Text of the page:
The presence of Cr, Zr and Mn, alone or in association, give rise to a supplementary hardening action, either due to a fibring effect by preventing or limiting recrystallisation which may occur when carriyng out the heat treatment following the operations for transformation of the material by working thereof, or by virtue of a mechanism involving hardening by dispersion, having regard to the fact that those elements in combination with aluminium form dispersed, fine and well-distributed phases (for example Al.sub.3 Zr, Al.sub.6 Mn or ternary phases Al.sub.18 Cr.sub.2 Mg.sub.3 and (Al, Cr, Mn)). However the content thereof is to be limited to 0.8% in respect of Cr and Zr and 1.0% in respect of Mn and their overall content (Zr+Cr+Mn).ltoreq.1.4% as beyond that the dispersed phases formed are excessively numerous and excessively coarse and consequently cause the material to become fragile. In addition amounts of Cr, Zr, and Mn of higher than the above-indicated limits result in the alloys having elevated liquidus temperatures, which gaves rise to problems in production, which are linked in particular to sublimation of the zinc or magnesium. The amounts of iron and silicon are limited upwardly to 0.5% as above that limit coarse intermetallic compounds are formed, which are detrimental to the ductility of the alloy.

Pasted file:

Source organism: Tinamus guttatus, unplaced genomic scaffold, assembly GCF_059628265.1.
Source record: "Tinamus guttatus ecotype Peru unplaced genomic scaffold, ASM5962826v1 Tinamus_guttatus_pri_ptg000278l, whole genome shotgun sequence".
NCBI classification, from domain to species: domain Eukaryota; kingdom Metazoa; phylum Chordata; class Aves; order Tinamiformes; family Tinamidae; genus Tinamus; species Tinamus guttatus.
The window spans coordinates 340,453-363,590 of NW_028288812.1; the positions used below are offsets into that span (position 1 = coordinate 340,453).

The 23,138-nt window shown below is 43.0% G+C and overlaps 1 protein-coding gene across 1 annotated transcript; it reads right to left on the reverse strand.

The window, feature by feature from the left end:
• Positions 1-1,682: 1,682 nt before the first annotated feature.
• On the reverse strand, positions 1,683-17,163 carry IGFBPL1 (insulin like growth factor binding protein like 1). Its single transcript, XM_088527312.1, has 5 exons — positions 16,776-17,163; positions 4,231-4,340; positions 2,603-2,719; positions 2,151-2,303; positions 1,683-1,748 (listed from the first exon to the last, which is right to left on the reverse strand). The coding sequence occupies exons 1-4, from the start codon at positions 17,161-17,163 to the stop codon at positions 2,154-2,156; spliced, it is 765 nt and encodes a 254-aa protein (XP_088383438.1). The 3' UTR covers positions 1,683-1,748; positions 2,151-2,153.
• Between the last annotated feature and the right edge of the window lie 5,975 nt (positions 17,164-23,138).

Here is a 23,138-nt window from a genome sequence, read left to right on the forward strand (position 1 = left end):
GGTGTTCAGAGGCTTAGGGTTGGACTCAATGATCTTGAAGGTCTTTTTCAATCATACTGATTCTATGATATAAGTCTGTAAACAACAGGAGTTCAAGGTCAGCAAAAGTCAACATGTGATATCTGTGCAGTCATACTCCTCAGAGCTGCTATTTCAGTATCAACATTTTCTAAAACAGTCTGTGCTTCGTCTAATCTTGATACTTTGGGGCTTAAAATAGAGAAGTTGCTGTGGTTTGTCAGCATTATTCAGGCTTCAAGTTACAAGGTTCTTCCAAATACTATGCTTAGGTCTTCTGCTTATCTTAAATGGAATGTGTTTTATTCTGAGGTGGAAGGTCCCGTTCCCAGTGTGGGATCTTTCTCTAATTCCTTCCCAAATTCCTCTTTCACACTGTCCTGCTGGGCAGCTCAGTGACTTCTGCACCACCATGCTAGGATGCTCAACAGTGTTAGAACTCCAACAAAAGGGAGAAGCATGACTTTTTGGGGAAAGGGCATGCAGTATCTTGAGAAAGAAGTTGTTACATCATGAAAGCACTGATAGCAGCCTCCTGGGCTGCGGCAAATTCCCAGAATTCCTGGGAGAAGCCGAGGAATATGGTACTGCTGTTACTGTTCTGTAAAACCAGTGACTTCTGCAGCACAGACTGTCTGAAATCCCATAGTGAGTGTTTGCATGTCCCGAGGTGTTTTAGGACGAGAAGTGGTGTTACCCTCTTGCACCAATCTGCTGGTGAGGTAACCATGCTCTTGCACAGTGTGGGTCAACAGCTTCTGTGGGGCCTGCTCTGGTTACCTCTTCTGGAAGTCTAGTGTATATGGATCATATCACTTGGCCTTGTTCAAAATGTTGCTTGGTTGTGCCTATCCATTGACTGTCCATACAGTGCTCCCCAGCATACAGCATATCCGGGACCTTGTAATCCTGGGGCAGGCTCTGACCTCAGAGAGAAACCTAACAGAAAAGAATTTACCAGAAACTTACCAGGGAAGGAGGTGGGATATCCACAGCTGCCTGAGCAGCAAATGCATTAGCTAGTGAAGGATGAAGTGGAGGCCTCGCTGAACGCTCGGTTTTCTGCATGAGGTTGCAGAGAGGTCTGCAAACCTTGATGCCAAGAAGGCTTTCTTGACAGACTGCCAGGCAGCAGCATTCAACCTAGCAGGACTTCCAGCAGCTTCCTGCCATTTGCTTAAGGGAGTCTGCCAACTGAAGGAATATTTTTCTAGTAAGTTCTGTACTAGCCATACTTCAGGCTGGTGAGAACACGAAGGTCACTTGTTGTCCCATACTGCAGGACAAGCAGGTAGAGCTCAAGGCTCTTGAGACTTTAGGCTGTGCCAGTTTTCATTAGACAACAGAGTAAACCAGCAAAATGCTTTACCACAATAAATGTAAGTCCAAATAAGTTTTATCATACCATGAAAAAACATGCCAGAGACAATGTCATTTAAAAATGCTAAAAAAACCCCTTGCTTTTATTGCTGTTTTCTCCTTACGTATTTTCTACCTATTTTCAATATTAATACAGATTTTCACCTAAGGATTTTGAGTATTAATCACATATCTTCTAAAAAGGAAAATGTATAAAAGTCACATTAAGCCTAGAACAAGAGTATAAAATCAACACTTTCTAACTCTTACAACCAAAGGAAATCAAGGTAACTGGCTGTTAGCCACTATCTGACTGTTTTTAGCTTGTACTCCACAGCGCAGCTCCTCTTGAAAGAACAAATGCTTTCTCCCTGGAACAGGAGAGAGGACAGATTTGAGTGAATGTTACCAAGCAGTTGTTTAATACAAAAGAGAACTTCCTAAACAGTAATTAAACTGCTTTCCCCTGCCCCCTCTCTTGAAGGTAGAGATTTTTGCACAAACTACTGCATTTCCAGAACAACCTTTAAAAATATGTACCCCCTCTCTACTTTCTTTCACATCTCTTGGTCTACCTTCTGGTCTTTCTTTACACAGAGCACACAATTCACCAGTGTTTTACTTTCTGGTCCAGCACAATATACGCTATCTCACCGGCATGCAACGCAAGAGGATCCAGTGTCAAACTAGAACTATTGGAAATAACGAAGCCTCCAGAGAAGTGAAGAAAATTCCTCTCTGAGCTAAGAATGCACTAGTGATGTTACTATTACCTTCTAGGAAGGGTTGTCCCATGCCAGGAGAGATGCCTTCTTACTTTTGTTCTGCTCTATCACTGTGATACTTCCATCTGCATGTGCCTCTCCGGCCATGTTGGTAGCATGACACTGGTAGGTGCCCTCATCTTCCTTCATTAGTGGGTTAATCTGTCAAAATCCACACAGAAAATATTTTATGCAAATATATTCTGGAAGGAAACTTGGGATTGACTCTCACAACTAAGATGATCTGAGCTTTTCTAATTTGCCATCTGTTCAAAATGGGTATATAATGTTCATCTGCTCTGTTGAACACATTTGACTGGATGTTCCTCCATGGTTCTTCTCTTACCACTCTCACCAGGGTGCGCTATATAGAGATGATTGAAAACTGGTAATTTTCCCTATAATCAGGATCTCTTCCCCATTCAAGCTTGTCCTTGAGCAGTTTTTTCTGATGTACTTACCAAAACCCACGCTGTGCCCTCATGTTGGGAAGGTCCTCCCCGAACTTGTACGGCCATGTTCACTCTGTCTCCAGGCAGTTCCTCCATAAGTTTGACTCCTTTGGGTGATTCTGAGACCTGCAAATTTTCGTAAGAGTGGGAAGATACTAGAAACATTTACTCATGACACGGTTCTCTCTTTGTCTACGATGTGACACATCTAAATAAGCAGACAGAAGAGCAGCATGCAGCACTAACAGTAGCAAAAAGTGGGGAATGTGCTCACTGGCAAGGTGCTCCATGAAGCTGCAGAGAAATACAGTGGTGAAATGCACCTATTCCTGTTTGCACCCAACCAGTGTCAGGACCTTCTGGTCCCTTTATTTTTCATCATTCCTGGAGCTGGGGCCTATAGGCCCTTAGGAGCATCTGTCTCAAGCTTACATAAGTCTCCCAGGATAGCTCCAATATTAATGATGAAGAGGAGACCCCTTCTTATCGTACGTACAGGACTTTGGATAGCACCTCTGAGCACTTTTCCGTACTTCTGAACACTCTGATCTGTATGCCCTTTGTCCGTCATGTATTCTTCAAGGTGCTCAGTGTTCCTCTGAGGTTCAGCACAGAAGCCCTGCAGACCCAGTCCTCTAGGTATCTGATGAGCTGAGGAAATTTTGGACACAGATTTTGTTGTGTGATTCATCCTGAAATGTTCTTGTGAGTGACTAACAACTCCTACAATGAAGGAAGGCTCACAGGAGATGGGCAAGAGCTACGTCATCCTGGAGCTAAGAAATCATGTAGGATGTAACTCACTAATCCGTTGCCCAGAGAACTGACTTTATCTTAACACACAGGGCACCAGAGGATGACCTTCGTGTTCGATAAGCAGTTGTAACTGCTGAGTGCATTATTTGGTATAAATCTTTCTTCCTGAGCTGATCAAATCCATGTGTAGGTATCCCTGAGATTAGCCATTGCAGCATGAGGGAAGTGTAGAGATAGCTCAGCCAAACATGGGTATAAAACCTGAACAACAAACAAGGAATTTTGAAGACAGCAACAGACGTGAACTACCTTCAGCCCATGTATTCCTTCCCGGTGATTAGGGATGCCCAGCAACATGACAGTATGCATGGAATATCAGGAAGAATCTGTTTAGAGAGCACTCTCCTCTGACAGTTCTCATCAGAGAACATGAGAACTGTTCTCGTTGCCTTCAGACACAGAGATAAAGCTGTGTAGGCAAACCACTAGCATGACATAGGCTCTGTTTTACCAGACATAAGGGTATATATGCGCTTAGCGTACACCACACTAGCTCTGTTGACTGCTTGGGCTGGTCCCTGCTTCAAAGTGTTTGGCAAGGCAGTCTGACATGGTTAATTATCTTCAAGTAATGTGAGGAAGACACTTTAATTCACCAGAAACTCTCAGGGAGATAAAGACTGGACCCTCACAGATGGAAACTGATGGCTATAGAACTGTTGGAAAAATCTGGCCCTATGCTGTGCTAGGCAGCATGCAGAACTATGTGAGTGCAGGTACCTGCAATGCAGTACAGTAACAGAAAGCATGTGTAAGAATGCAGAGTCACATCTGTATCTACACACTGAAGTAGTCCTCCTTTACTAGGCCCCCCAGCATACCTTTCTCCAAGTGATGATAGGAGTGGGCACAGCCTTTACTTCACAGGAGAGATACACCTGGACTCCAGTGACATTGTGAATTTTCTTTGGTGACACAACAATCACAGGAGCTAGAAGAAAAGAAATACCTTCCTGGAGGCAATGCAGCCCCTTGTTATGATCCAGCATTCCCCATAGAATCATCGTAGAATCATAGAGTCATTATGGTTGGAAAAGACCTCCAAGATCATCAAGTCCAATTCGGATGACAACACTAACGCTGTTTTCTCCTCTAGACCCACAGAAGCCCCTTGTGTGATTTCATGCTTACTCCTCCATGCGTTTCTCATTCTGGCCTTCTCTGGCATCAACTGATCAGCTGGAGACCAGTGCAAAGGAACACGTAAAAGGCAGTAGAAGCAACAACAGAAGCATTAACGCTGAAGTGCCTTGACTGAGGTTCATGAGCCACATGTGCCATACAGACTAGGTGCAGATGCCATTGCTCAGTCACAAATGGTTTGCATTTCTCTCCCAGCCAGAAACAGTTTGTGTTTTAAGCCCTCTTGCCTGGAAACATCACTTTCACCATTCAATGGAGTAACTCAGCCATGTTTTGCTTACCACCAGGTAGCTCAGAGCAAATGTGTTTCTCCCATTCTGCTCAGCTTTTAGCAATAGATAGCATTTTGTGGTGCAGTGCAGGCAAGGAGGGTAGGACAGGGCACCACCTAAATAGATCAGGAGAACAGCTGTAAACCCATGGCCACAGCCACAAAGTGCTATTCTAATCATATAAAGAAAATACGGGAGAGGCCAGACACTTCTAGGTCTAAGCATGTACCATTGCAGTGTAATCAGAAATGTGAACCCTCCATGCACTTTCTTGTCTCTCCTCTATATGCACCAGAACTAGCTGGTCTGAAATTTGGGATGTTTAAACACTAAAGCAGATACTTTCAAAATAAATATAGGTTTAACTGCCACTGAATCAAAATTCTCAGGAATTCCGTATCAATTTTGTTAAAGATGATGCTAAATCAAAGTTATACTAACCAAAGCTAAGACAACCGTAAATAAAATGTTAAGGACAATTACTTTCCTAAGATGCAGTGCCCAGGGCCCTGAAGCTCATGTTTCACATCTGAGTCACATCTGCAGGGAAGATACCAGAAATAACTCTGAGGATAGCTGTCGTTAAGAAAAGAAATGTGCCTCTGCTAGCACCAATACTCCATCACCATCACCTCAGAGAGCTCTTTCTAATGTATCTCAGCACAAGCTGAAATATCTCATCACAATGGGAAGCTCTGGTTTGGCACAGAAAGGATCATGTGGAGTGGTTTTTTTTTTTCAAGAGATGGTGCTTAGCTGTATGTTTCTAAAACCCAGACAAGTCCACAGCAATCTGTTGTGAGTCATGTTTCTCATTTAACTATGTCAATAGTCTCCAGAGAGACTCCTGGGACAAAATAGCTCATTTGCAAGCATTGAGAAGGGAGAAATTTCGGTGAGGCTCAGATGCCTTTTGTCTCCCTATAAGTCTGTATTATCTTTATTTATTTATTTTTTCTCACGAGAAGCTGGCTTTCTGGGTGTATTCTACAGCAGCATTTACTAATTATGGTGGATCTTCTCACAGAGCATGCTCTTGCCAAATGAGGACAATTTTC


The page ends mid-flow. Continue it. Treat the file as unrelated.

The preferential composition is as follows:
______________________________________ Zn from 8.7 to 13.7% Mg from 2.2 to 3.8% Cu from 0.6 to 1.6% at least one of the following 3 elements: Zr from 0.05 to 0.5% Mn from 0.05 to 0.8% Cr from 0.05 to 0.5% with Zr + Mn + Cr .ltoreq. 1.2% Fe up to 0.3% Si up to 0.2% others (impurities) .ltoreq. 0.05% each .ltoreq. 0.15% total balance Al. ______________________________________
In order to achieve better results, the amount of principal elements preferably complies with the following relationship: ##EQU1##
It is in fact in that range of composition that the fraction by volume of hardening phases is at a maximum while permitting complete solution of the additive elements in the course of the heat treatment.
It is thus that it is possible to achieve a very high level of mechanical strength while maintaining good ductility.
As regards the effect of the elements forming dispersoids (Zr, Cr, and Mn), it has been realised that it was preferable for all three thereof to be used in association, rather than one or the other separately. In fact, for a given overall content of Zr+Cr+Mn, the result is a distribution of finer and better distributed dispersoids when the three elements are present simultaneously rather than when there is only one or two of the three. When the three elements are associated, it is however desirable to limit their overall content to 1.2%. More precisely it is found that, for an identical amount, Zr, results in the formation of dispersoids (Al.sub.3 Zr) which are finer and better distributed than those formed from Cr or Mn; therefore, when the ductility and toughness of the alloy are to be maximised, it is necessary to limit the amount of Mn+Cr to 0.6% maximum.